When I first installed the Tomatoes app, I freaked a little, because I couldn’t see a clear way to edit the timers. In Repeat Timer Pro, you can set timers of various durations. I have a five-minute timer, for example, for free writes, which I do as warm ups for most projects, to clear my mind and help me to focus before I get started on a task.

In Tomatoes, you set one duration. I decided on 40 minutes, because 25 minutes isn’t long enough for most of my projects.

We’ll see how it goes by the end of this week; I’m hoping that using Repeat Timer Pro, and Tomatoes in combination, will help me to limit distractions, and increase my productivity.

If you’ve got a favorite productivity trick, please share. Leave a comment here, or on Google+.

, and on Twitter: @angee.

You can find Angela on Pinterest, too.

Overwhelmed? 3 Clever Ways to Get out from Under

Multi-tasking? It's dangerous

Multi-tasking? It’s dangerous

 Overwhelmed? That’s a normal state of existence for some these days, but that state of everything piling on top of you isn’t good for your health, let alone your productivity.

Eventually, feeling overwhelmed can lead to panic attacks. I suffered from them from the birth of my son, right through my twenties. These days, if I sense that I’m taking on too much, the reminder of those attacks helps me to pull back.

Let’s look at three ways to get out from under everything that’s weighing you down.

1. Be here now. Accept everything

Fear’s at the bottom of feeling overwhelmed. You feel as if you can’t cope with all your responsibilities. Since fear’s uncomfortable, we look for a way out, or for something to blame. That’s not helpful. Your brain’s operating system, brilliant as it is, becomes your enemy. You imagine the worst.

Pay attention to your surroundings. Focus on them. What can you see, feel, and touch? Catalog what you can see. If you’re in a coffee shop, pay attention to the servers, the clientele, and your surroundings. What can you smell? Exactly?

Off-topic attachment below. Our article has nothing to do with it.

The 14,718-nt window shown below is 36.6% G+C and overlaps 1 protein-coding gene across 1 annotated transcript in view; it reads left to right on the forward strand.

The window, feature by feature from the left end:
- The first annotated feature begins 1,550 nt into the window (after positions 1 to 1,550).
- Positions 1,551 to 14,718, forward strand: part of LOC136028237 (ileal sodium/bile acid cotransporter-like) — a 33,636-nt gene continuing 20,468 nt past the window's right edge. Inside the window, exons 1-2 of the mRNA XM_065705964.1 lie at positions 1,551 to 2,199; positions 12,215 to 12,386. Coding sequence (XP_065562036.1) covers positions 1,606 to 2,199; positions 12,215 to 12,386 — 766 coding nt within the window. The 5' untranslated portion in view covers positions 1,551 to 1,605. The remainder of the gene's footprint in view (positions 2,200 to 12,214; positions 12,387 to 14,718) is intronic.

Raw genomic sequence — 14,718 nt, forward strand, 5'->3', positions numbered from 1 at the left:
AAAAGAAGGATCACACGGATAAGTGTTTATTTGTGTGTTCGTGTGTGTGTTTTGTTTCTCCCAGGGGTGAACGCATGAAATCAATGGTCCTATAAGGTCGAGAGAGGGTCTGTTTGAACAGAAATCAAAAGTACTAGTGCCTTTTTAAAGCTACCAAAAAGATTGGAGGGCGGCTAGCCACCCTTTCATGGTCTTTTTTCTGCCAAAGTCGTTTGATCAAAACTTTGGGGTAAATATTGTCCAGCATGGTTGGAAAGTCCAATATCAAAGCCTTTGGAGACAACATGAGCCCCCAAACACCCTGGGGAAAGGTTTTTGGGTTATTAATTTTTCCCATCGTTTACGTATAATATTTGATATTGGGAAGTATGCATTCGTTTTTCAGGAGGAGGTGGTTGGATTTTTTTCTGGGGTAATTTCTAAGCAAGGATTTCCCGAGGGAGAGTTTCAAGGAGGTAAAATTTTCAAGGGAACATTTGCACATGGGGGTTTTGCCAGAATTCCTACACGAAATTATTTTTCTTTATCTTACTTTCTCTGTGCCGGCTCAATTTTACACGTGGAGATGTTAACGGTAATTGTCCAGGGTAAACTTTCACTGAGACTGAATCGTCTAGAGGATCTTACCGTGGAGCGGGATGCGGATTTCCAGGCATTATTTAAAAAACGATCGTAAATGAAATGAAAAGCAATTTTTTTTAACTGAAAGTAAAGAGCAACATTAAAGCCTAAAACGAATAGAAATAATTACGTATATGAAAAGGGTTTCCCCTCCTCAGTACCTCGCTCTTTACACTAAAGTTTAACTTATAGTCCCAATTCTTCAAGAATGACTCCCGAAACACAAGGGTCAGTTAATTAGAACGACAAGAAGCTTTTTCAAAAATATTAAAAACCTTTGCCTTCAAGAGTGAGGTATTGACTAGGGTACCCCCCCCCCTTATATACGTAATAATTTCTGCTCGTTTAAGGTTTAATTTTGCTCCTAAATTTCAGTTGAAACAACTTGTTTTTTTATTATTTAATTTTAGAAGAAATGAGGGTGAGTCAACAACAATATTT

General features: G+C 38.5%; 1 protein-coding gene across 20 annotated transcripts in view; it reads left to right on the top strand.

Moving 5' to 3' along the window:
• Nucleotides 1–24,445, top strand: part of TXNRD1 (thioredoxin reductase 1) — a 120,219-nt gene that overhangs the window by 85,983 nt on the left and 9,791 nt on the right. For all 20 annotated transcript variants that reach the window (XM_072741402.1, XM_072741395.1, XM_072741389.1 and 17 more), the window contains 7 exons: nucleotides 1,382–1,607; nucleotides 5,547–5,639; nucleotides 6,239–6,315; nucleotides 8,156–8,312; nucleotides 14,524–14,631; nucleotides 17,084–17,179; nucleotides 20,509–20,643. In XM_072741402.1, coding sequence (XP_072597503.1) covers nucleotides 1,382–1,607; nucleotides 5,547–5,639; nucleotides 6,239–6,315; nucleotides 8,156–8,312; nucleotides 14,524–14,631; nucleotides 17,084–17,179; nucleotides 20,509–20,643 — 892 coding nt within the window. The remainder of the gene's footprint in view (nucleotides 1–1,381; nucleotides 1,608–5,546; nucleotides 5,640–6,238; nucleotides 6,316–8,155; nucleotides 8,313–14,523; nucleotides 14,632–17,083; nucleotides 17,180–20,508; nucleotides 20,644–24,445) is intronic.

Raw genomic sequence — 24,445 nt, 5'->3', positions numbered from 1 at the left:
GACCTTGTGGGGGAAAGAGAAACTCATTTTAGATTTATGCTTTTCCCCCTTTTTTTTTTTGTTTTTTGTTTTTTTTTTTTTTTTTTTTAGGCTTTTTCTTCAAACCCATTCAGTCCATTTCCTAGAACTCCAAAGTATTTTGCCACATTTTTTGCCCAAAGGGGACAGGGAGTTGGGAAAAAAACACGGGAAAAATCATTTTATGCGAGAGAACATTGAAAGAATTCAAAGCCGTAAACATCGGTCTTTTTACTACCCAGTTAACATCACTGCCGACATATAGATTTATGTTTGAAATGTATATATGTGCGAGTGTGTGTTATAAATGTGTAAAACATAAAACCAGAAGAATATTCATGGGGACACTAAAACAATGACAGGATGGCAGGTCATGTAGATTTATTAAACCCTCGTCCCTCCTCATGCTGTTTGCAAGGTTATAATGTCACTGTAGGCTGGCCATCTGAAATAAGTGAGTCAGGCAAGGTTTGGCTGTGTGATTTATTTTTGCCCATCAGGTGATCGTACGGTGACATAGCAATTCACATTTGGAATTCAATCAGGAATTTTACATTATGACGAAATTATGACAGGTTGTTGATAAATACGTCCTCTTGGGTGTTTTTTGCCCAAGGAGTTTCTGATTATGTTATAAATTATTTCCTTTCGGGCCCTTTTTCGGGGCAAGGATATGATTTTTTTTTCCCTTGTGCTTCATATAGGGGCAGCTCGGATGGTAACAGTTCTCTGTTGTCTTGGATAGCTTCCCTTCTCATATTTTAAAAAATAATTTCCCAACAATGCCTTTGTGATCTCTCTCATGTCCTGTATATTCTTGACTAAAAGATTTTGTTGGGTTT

Sip your coffee: taste it. Feel the taste of it on your tongue.

If I could feel a panic attack coming on, I focused on my feet. I felt the floor, or if I was driving, the feel of the accelerator pedal. The more you can use your senses to be right where you are, the less overwhelmed you’ll feel.

You’re pulling back from your imaginings, right into the present, and what’s happening now. When you’re in the present, it’s easier to accept everything. Consider that you might as well accept what you can’t change.

Acceptance is powerful. It stops you from trying to run away in your mind. Once you accept, you can work on changing what needs changing, one thing at a time.

2. One thing at a time, always

Forget reading your email while you have lunch. Focus on the food. Just do ONE thing, and focus on it completely.

Multi-tasking is a medical and mental hazard, as this article on Harvard Health Publications points out:

Instead of trying to do several things at once—and often none of them well—Hammerness and Moore suggest what they call set shifting. This means consciously and completely shifting your attention from one task to the next, and focusing on the task at hand. Giving your full attention to what you are doing will help you do it better, with more creativity and fewer mistakes or missed connections. Set shifting is a sign of brain fitness and agility, say the authors.

When you focus, you accept where you are, and what you’re doing. That focus will relax you. Life will become more interesting, rather than a struggle.

W. Timothy Gallwey’s written bestselling books about effectiveness:

The “inner game” is based upon certain principles in which an individual uses non-judgmental observations of critical variables, with the purpose of being accurate about these observations. If the observations are accurate, the person’s body will adjust and correct automatically to achieve best performance.

Playing your own inner game: being right where you are, and paying attention, eliminates feelings of being overwhelmed.

3. Act, and BREATHE

Act, but do just one thing at a time. Focus on what you’re doing completely, and breathe. Breathe from your belly, rather than your chest. As you inhale, your belly should expand slightly.

Yoga Journal has an excellent article on breathing:

Move the Belly With the Breath: When we are at ease, the diaphragm is the primary engine of the breath. As we inhale, this domelike muscle descends toward the abdomen, displacing the abdominal muscles and gently swelling the belly. As we exhale, the diaphragm releases back toward the heart, enabling the belly to release toward the spine.

Acceptance, doing one thing at a time and breathing sound like simple ways to get out from overwhelm-stress. Here’s the thing. They work. Breathe… :-)

, and on Twitter: @angee

photo credit: Ktoine via photopin cc